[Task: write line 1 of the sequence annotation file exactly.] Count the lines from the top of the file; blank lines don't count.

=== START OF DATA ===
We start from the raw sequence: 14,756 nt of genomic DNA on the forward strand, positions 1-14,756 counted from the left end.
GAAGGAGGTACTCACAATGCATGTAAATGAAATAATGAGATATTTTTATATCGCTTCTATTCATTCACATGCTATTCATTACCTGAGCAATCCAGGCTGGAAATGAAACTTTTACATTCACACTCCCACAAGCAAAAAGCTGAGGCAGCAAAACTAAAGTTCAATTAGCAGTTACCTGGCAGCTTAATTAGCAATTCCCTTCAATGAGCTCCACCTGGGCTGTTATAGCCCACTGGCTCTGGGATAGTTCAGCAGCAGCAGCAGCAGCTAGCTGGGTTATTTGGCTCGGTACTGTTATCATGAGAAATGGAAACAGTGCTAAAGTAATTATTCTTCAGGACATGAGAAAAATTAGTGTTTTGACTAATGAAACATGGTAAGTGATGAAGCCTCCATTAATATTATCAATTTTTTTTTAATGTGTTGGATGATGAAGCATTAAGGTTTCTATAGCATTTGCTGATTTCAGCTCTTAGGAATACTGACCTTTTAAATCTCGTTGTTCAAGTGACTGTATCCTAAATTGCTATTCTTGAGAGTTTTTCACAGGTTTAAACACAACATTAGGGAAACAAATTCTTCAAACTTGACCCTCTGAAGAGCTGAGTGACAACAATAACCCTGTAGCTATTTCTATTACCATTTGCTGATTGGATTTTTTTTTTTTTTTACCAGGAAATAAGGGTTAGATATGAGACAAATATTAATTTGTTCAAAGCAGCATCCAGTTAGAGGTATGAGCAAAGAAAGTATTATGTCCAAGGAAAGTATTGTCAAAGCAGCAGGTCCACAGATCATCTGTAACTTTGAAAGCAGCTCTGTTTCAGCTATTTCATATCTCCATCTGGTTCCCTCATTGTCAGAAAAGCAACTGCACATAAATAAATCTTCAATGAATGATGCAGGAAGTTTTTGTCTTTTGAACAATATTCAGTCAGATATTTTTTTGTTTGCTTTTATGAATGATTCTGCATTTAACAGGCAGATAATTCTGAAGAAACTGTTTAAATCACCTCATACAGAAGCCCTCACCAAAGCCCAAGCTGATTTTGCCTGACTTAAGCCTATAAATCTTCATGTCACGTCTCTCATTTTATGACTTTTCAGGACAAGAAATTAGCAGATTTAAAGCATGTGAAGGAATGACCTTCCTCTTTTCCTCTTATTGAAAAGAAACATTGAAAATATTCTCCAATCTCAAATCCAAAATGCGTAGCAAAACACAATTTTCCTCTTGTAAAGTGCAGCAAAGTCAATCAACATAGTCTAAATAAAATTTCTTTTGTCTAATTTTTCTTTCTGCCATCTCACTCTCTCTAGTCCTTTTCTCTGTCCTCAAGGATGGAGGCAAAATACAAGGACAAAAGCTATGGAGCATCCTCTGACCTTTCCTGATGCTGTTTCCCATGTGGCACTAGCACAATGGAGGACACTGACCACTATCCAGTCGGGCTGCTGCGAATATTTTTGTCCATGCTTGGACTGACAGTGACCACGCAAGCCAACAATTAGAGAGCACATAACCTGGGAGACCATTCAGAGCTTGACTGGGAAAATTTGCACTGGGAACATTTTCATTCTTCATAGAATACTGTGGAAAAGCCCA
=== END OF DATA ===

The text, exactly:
We start from the raw sequence: 14,756 nt of genomic DNA on the forward strand, positions 1-14,756 counted from the left end.